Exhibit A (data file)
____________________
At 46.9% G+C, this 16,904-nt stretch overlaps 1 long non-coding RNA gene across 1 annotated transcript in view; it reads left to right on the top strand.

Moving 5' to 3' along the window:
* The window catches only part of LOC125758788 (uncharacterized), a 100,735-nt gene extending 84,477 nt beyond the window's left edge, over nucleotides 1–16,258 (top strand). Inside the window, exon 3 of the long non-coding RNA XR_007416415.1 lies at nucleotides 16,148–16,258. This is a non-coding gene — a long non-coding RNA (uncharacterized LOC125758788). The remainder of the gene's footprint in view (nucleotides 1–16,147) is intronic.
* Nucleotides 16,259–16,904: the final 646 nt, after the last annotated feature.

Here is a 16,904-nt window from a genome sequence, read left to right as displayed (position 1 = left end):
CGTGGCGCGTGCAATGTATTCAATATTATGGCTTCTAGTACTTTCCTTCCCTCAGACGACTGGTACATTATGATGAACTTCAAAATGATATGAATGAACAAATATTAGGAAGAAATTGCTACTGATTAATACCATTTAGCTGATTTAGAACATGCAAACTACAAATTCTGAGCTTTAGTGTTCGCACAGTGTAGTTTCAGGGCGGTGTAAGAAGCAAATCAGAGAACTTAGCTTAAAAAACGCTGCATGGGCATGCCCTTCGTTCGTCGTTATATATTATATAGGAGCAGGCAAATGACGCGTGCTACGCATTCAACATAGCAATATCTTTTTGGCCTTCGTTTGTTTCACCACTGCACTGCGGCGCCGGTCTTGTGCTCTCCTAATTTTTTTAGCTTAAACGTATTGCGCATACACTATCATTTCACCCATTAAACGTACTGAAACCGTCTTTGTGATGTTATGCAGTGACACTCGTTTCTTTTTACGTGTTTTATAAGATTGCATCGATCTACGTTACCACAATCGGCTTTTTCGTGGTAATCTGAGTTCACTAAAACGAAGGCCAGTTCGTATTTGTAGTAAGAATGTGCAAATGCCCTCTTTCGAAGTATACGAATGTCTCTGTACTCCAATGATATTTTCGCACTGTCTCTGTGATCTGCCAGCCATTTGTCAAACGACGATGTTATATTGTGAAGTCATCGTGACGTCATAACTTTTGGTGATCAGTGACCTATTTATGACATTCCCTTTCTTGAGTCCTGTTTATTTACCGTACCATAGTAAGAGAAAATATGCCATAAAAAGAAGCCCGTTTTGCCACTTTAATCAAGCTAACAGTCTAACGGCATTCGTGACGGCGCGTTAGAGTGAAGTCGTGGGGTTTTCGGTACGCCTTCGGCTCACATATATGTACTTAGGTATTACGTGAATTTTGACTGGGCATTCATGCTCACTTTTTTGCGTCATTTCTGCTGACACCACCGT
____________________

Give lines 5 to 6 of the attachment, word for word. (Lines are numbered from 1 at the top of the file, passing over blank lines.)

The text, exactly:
Here is a 16,904-nt window from a genome sequence, read left to right as displayed (position 1 = left end):
CGTGGCGCGTGCAATGTATTCAATATTATGGCTTCTAGTACTTTCCTTCCCTCAGACGACTGGTACATTATGATGAACTTCAAAATGATATGAATGAACAAATATTAGGAAGAAATTGCTACTGATTAATACCATTTAGCTGATTTAGAACATGCAAACTACAAATTCTGAGCTTTAGTGTTCGCACAGTGTAGTTTCAGGGCGGTGTAAGAAGCAAATCAGAGAACTTAGCTTAAAAAACGCTGCATGGGCATGCCCTTCGTTCGTCGTTATATATTATATAGGAGCAGGCAAATGACGCGTGCTACGCATTCAACATAGCAATATCTTTTTGGCCTTCGTTTGTTTCACCACTGCACTGCGGCGCCGGTCTTGTGCTCTCCTAATTTTTTTAGCTTAAACGTATTGCGCATACACTATCATTTCACCCATTAAACGTACTGAAACCGTCTTTGTGATGTTATGCAGTGACACTCGTTTCTTTTTACGTGTTTTATAAGATTGCATCGATCTACGTTACCACAATCGGCTTTTTCGTGGTAATCTGAGTTCACTAAAACGAAGGCCAGTTCGTATTTGTAGTAAGAATGTGCAAATGCCCTCTTTCGAAGTATACGAATGTCTCTGTACTCCAATGATATTTTCGCACTGTCTCTGTGATCTGCCAGCCATTTGTCAAACGACGATGTTATATTGTGAAGTCATCGTGACGTCATAACTTTTGGTGATCAGTGACCTATTTATGACATTCCCTTTCTTGAGTCCTGTTTATTTACCGTACCATAGTAAGAGAAAATATGCCATAAAAAGAAGCCCGTTTTGCCACTTTAATCAAGCTAACAGTCTAACGGCATTCGTGACGGCGCGTTAGAGTGAAGTCGTGGGGTTTTCGGTACGCCTTCGGCTCACATATATGTACTTAGGTATTACGTGAATTTTGACTGGGCATTCATGCTCACTTTTTTGCGTCATTTCTGCTGACACCACCGT